MOUS. (eagerly) Any one! Not that I know of. Who do you expect?

MRS. M. Why only the laundress with my veil. She promised faithfully to let me have it to-day. When you go out, perhaps you will just call, and say I’m waiting for it. It’s only just over the way.

MOUS. Of course, if you insist upon it, I will. But perhaps you’re not aware that there are usually from thirty to forty females of various ages and dimensions engaged in that establishment over the way, and I don’t think it would be exactly the safest place in the world for an unprotected male. Besides, I might be seen entering the premises, and then what would people say? Am I not known in the neighbourhood as the best of husbands? When[5] we go out don’t the people rush to their doors and windows to look at us? Oh, ’Stasy! ’Stasy!

MRS. M. Ha, ha, ha! My dear Marmaduke, you are certainly getting a little cracked on the subject.

MOUS. I know it. I’m so much cracked that I wonder I don’t fall to pieces. But I can’t help it. (placing his arm round her waist)

CRUM. (without, LDF.) Oh, Mouser’s at home, is he? Particularly engaged, d’ye say? Pooh, pooh! I know better.

MOUS. (aside) I shall do Crummy a terrific injury some of these days. I’m sure I shall.


CRUM. (advancing to MOUSER, C., and giving him a slap on the back) Ah, Mouser, my boy—sure to find you at home, eh? Ha, ha! Always together, eh? Billing and cooing, and all that sort of thing, eh? (giving MOUSER a poke in the side) By-the-bye, I’ve just come from Mrs. Major-General Jones. She would have nothing to say to me. She insists on seeing the head of the firm, so I told you’d be with her in a quarter of an hour.

MOUS. (R.) Did you? Then you had better go back to Mrs. Jones, and tell her that I shan’t do anything of the sort.

CRUM. (C.) But you must. Her’s is a very important case. Neither more nor less than a separation from her husband, Major-General Jones.

MOUS. I’ll have nothing to do with it. Major-General Jones has never offended me—what right, then, have I to stand between Major-General Jones and Mrs. Major-General Jones, and say to Major-General Jones, “Major-General Jones, take a last look at Mrs. Major-General Jones, for you’ll never set your eyes on Mrs. Major-General Jones again?” It’s absurd!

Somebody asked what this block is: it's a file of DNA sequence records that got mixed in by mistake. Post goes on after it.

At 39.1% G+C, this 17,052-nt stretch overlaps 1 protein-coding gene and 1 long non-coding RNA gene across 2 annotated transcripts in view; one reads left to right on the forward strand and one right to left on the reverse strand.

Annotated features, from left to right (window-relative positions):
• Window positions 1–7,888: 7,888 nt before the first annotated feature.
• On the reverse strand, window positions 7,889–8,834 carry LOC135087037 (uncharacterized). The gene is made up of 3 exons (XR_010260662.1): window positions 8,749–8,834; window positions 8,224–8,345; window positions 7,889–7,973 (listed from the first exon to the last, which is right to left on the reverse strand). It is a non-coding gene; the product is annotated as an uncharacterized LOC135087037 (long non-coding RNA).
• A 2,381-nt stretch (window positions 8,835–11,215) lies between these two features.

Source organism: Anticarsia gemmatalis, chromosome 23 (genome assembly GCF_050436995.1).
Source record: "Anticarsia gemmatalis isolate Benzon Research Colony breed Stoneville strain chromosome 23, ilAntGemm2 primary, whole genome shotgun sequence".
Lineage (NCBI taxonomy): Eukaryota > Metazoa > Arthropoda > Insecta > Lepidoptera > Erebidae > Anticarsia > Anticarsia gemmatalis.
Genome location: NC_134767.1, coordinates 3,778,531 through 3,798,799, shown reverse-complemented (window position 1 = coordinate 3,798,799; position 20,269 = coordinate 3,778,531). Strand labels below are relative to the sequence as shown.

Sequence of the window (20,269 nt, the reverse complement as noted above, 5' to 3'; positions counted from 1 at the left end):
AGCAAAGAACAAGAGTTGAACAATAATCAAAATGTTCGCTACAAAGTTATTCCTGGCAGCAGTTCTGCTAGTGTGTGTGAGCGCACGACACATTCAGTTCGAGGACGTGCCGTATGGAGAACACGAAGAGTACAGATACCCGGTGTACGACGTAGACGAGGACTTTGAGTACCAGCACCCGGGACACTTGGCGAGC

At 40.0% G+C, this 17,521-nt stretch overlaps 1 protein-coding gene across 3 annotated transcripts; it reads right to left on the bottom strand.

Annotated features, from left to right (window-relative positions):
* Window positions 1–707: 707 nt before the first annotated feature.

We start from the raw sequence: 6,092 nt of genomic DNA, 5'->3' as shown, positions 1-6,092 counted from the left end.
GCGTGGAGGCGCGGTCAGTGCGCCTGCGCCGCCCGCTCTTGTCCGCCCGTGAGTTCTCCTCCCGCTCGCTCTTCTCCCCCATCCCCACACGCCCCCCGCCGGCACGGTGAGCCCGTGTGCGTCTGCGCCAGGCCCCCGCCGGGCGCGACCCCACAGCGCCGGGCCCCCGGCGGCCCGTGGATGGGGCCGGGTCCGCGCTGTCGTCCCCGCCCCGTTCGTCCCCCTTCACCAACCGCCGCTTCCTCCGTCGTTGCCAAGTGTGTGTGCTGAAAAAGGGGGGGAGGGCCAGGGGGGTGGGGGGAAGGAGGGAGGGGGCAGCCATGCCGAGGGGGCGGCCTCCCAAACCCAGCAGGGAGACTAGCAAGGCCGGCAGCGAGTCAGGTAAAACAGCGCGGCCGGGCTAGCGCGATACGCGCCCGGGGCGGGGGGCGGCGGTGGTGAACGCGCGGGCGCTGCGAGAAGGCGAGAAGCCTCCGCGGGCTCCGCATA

CRUM. But he ill-treats her—games, drinks, squanders her fortune—and, they do say, is not particular as to the number of his attachments.

MOUS. (with a look of horror) ’Stasy, can such things be? (drags off his dressing gown, which he throws into CRUMMYS face, who places it on back of chair, R. of table.) My coat—my hat—my blue bag—quick! (CRUMMY exits into office, RDF.) Oh, the monster! But I’ll hold him up to the execration of mankind. “Not particular as to the number of his attachments!” Gracious goodness! And to think that such a man is able to walk the streets without a policeman on each side of him. (CRUMMY returns with hat, coat, and blue bag) But, as I said before, I’ll expose him! (in his excitement he puts on the dressing gown again—puts on CRUMMYS hat, and takes CRUMMYS umbrella from table) I shan’t be long, my ’Stasia. I shall soon return on the wings of love—— (going)

MRS. M. (L., detaining him) You’re surely not going out in your dressing gown?

MOUS. Eh? yes—it is my dressing gown, I declare. On second thoughts, I really don’t see why I should interfere between these Joneses. (places hat and umbrella on the table) I’d rather by half stop with you, my ’Stasy.

[6] CRUM. Nonsense. You must go. Mrs. Major-General Jones expects you. (taking hold of one of the sleeves of the dressing gown)

MRS. M. (taking hold of the other) Of course—Mrs. Jones expects you.

CRUM. You wouldn’t keep a young and pretty woman waiting? (handing him his coat)

MOUS. Oh, she’s young and pretty, is she? You hear, ’Stasia—she’s young and pretty. (puts on coat) You expose me to her fascinations, ’Stasia——

MRS. M. (smiling) I’m not at all afraid.

MOUS. And why—why are you not afraid? Because, as you must have observed, you no sooner set your foot on the ground than I instantly commence adoring the bit of ground you set your foot on.

MRS. M. (with impatience) Yes, yes—but make haste. And you can join me at my sister Charlotte’s. You know we drink tea there this evening——

MOUS. Yes, at eight o’clock. But it isn’t five yet.

MRS. M. What of that? I promised her to come early—she’s teaching me a new pattern in knitting.

MOUS. Yes, I heard her the other day. She was telling you to drop one, and then take up two. She didn’t say what, but I must say I was rather surprised at her requesting you to “turn over twice”—especially so soon after dinner.

MRS. M. Ha, ha, ha! Good-bye—for I’m in a hurry to dress.

MOUS. (detaining her) One fond embrace before we part! (kisses her) Keep up your spirits in my absence. (going—stops) Another fond embrace before we part!

MRS. M. (with evident impatience) Psha! (MOUSER going again) You’ll not forget the message about the veil——

MOUS. Certainly not. (going—stops) Another fond embrace before——

CRUM. Go along! (pushes him out, LDF.) Well, coz, you certainly may say you’ve got the most attentive husband in the world.

MRS. M. Too attentive by half!


MRS. M. (seriously) Yes, cousin. Few women are proof against ridicule—and some husbands would do well to remember that there is a point when attention to a wife becomes a burden, and even affection a persecution. Yes, yes, cousin—he’s too attentive by half!

Exit, LD.

CRUM. “Too attentive by half!” Then it is as I feared, and that simpleton, Mouser, doesn’t see that he is persecuting his wife with his affection. She evidently dreads a conjugal tête-à-tête, and no wonder. He never leaves her for a moment; but there he is, eternally and everlastingly at her side, “sighing like furnace,” and making himself ridiculous in her eyes. Mischief will certainly come of it. Some remedy must be devised. But what? If I could only contrive to excite Anastasia’s suspicions that her[7] husband, like Major-General Jones, is not exactly satisfied with one attachment at a time——By this means her jealousy might be roused. But she wouldn’t believe me. No, Mouser himself must supply the materials. But how? (BETSY BAKER knocks at LDF.) Come in!